2005: The Year Consumers Spend Less

Discussion
Jan 03, 2005
George Anderson

By George Anderson

Higher prices for goods, rising interest rates and personal debt are going to cause consumers to rein in their spending in 2005, according to Standard & Poor’s. Even so, says S&P, consumers will wind up spending 3.8 percent more at retail (excluding cars and food) than in 2004.

According to a report in Business Week, the rise in interest rates is already having an effect on consumer finances. U.S. households were spending 13.32 percent of their disposable income to service debt at the end of the third quarter in 2004, a near record level. Further increases by the Federal Reserve from the current 2.25 percent rate will only add to that debt.

Higher energy prices had an impact on the economy in 2004 with lower income earnings especially hard hit. Stores that cater to lower income Americans reported modest sales growth during the recently completed holiday season.

Luxury goods retailers were largely immune to the various drags on household spending with many reporting sizeable increases in 2004. This year is likely to be less positive as many middle-income consumers who traded up last year become more frugal with their dollars in 2005.

Online retailers can expect to see sales gains again in 2005, although perhaps not as large a percentage increase as in recent years. Online sales of goods (excluding travel services and autos) were up 25 percent in 2004, according to JupiterResearch. The firm expects online sales to grow by 19 percent this year.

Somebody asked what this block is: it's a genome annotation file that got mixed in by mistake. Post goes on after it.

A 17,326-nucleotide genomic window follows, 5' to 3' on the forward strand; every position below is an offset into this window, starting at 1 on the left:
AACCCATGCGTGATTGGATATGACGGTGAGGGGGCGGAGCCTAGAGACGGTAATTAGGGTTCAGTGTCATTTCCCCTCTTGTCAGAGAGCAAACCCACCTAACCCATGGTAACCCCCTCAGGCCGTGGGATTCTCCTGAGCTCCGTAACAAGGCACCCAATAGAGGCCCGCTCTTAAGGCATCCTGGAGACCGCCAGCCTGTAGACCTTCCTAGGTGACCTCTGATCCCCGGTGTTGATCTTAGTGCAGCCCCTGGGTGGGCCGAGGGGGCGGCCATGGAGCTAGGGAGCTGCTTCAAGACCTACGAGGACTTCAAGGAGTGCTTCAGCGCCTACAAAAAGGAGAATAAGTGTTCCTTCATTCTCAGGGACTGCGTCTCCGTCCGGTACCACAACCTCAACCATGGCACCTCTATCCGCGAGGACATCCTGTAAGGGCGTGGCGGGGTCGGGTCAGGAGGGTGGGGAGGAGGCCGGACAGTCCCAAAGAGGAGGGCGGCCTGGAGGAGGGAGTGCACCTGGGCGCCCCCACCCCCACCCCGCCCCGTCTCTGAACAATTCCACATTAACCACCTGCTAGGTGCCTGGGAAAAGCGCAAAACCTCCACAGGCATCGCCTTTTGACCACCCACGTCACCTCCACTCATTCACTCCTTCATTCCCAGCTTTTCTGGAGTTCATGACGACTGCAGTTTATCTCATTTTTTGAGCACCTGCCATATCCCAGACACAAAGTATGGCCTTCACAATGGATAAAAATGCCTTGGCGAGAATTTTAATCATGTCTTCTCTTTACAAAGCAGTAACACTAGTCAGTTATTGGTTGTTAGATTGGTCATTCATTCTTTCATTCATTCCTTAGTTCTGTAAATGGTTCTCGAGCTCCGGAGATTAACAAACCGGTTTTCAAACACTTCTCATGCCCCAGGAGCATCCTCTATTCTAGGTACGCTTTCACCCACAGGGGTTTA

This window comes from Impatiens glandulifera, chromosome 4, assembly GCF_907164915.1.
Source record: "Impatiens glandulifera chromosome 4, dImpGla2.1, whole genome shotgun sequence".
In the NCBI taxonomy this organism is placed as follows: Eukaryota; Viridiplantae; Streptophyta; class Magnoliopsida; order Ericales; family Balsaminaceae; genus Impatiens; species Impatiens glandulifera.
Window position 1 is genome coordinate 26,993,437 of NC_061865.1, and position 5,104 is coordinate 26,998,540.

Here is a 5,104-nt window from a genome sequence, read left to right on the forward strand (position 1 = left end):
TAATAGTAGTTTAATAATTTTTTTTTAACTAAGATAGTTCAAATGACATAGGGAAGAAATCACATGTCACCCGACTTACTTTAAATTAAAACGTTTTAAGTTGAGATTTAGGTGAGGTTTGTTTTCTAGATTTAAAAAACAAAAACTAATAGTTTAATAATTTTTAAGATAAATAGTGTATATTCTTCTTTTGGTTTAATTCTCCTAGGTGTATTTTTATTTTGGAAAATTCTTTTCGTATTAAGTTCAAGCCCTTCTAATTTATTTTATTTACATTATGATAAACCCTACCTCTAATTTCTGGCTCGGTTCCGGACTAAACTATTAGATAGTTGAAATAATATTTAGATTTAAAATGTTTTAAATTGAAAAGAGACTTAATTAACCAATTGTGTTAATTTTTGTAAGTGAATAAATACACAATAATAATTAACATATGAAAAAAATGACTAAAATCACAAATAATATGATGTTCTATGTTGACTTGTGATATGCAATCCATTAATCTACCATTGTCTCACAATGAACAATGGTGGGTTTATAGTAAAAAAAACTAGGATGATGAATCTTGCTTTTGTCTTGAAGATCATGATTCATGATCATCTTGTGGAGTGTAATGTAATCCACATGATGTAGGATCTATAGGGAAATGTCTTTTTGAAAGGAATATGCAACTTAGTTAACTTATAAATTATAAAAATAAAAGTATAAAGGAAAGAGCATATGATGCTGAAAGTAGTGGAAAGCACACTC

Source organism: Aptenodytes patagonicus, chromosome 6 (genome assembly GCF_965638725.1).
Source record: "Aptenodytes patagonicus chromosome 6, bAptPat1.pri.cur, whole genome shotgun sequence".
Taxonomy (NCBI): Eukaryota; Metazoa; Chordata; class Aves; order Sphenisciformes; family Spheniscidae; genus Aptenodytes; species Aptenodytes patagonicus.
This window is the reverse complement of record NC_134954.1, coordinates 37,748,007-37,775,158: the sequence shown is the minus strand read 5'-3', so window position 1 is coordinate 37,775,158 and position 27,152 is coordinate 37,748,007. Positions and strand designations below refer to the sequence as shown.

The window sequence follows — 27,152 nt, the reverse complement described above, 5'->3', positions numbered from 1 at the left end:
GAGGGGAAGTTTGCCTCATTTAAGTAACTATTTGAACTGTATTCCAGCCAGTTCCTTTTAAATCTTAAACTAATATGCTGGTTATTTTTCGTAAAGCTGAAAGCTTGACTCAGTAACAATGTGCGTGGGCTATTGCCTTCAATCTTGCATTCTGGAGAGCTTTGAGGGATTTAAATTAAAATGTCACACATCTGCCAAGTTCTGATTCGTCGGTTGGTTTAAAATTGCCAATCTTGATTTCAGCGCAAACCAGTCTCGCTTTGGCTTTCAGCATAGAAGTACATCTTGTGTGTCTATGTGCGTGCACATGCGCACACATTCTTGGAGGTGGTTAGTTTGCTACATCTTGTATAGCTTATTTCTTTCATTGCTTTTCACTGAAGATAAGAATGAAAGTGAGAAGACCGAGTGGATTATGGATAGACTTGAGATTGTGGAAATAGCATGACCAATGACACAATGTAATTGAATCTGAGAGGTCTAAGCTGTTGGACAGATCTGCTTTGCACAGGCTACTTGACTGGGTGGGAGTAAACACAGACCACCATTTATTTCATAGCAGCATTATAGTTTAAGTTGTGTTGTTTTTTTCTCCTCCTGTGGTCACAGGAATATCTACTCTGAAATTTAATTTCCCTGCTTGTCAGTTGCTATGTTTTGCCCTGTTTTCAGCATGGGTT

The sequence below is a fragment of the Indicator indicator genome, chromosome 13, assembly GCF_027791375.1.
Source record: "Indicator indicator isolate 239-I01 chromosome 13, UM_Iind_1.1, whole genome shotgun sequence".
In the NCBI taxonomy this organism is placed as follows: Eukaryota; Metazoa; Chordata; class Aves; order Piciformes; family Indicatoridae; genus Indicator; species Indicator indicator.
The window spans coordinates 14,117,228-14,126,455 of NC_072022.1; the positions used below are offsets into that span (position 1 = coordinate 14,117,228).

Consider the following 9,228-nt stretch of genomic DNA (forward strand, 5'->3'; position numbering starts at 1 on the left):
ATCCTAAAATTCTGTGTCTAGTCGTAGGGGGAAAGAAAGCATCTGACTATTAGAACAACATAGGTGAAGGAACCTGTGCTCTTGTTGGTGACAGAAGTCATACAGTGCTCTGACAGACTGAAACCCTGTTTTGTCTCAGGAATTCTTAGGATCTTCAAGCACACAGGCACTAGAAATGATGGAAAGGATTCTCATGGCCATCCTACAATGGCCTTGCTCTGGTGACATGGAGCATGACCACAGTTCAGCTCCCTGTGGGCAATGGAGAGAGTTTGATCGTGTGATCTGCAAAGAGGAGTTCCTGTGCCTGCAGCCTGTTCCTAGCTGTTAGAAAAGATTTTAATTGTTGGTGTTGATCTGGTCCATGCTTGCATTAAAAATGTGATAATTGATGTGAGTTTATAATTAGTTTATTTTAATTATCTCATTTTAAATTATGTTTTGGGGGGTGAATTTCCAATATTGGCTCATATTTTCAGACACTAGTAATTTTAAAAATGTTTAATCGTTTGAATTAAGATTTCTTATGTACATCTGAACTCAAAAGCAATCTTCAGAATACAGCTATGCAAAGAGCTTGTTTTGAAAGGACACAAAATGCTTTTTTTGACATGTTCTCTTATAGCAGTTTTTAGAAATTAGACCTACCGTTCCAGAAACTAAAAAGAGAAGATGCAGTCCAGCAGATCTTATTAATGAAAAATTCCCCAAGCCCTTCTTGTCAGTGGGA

Patti Freeman Evans of JupiterResearch said part of the slower rate of growth will be due to the fact that a larger number of shoppers are already shopping online, so there will be fewer converts from brick and mortar locations. Internet retailers, said Ms. Freeman Evans, are finding that achieving growth means having to capture a greater share of sales from consumers who are already shopping online.

Moderator’s Comment: What economic and other factors do you believe will affect retail sales in 2005? Are there retailers
you expect to do well, or not, in this environment?

George Anderson – Moderator

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